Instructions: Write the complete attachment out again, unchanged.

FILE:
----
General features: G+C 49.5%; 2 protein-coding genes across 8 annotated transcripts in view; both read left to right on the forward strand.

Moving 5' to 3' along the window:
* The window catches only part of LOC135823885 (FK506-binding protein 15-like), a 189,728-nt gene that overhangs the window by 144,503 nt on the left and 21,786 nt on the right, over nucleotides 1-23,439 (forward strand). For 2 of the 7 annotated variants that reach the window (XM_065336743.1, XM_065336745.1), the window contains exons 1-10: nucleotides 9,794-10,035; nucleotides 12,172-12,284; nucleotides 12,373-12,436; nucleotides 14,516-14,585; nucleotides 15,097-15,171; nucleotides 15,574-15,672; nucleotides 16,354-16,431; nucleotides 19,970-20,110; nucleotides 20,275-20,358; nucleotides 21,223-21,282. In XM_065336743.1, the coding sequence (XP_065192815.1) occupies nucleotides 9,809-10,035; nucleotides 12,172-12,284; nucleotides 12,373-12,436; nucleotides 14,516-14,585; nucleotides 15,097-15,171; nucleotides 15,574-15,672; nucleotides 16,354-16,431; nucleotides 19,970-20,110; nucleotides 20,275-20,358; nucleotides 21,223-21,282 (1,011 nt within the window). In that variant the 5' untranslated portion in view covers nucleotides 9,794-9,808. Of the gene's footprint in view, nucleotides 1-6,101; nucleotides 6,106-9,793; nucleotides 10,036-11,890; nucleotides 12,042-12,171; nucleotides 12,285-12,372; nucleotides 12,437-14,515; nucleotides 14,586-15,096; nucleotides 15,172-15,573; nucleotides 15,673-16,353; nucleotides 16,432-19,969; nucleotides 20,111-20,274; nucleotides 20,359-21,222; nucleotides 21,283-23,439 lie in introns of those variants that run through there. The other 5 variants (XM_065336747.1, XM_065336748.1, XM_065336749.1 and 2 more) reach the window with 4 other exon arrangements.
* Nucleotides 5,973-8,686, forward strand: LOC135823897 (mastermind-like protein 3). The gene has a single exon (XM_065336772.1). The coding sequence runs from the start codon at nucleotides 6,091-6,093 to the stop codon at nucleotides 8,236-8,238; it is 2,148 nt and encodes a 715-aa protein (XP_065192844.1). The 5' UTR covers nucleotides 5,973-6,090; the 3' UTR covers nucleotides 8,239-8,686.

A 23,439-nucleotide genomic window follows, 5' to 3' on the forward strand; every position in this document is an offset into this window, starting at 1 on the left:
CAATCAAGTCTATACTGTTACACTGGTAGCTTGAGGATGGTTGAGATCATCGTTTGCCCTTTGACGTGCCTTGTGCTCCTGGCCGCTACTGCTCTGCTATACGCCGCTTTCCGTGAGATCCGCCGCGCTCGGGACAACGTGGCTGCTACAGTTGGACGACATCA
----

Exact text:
General features: G+C 49.5%; 2 protein-coding genes across 8 annotated transcripts in view; both read left to right on the forward strand.

Moving 5' to 3' along the window:
* The window catches only part of LOC135823885 (FK506-binding protein 15-like), a 189,728-nt gene that overhangs the window by 144,503 nt on the left and 21,786 nt on the right, over nucleotides 1-23,439 (forward strand). For 2 of the 7 annotated variants that reach the window (XM_065336743.1, XM_065336745.1), the window contains exons 1-10: nucleotides 9,794-10,035; nucleotides 12,172-12,284; nucleotides 12,373-12,436; nucleotides 14,516-14,585; nucleotides 15,097-15,171; nucleotides 15,574-15,672; nucleotides 16,354-16,431; nucleotides 19,970-20,110; nucleotides 20,275-20,358; nucleotides 21,223-21,282. In XM_065336743.1, the coding sequence (XP_065192815.1) occupies nucleotides 9,809-10,035; nucleotides 12,172-12,284; nucleotides 12,373-12,436; nucleotides 14,516-14,585; nucleotides 15,097-15,171; nucleotides 15,574-15,672; nucleotides 16,354-16,431; nucleotides 19,970-20,110; nucleotides 20,275-20,358; nucleotides 21,223-21,282 (1,011 nt within the window). In that variant the 5' untranslated portion in view covers nucleotides 9,794-9,808. Of the gene's footprint in view, nucleotides 1-6,101; nucleotides 6,106-9,793; nucleotides 10,036-11,890; nucleotides 12,042-12,171; nucleotides 12,285-12,372; nucleotides 12,437-14,515; nucleotides 14,586-15,096; nucleotides 15,172-15,573; nucleotides 15,673-16,353; nucleotides 16,432-19,969; nucleotides 20,111-20,274; nucleotides 20,359-21,222; nucleotides 21,283-23,439 lie in introns of those variants that run through there. The other 5 variants (XM_065336747.1, XM_065336748.1, XM_065336749.1 and 2 more) reach the window with 4 other exon arrangements.
* Nucleotides 5,973-8,686, forward strand: LOC135823897 (mastermind-like protein 3). The gene has a single exon (XM_065336772.1). The coding sequence runs from the start codon at nucleotides 6,091-6,093 to the stop codon at nucleotides 8,236-8,238; it is 2,148 nt and encodes a 715-aa protein (XP_065192844.1). The 5' UTR covers nucleotides 5,973-6,090; the 3' UTR covers nucleotides 8,239-8,686.

A 23,439-nucleotide genomic window follows, 5' to 3' on the forward strand; every position in this document is an offset into this window, starting at 1 on the left:
CAATCAAGTCTATACTGTTACACTGGTAGCTTGAGGATGGTTGAGATCATCGTTTGCCCTTTGACGTGCCTTGTGCTCCTGGCCGCTACTGCTCTGCTATACGCCGCTTTCCGTGAGATCCGCCGCGCTCGGGACAACGTGGCTGCTACAGTTGGACGACATCA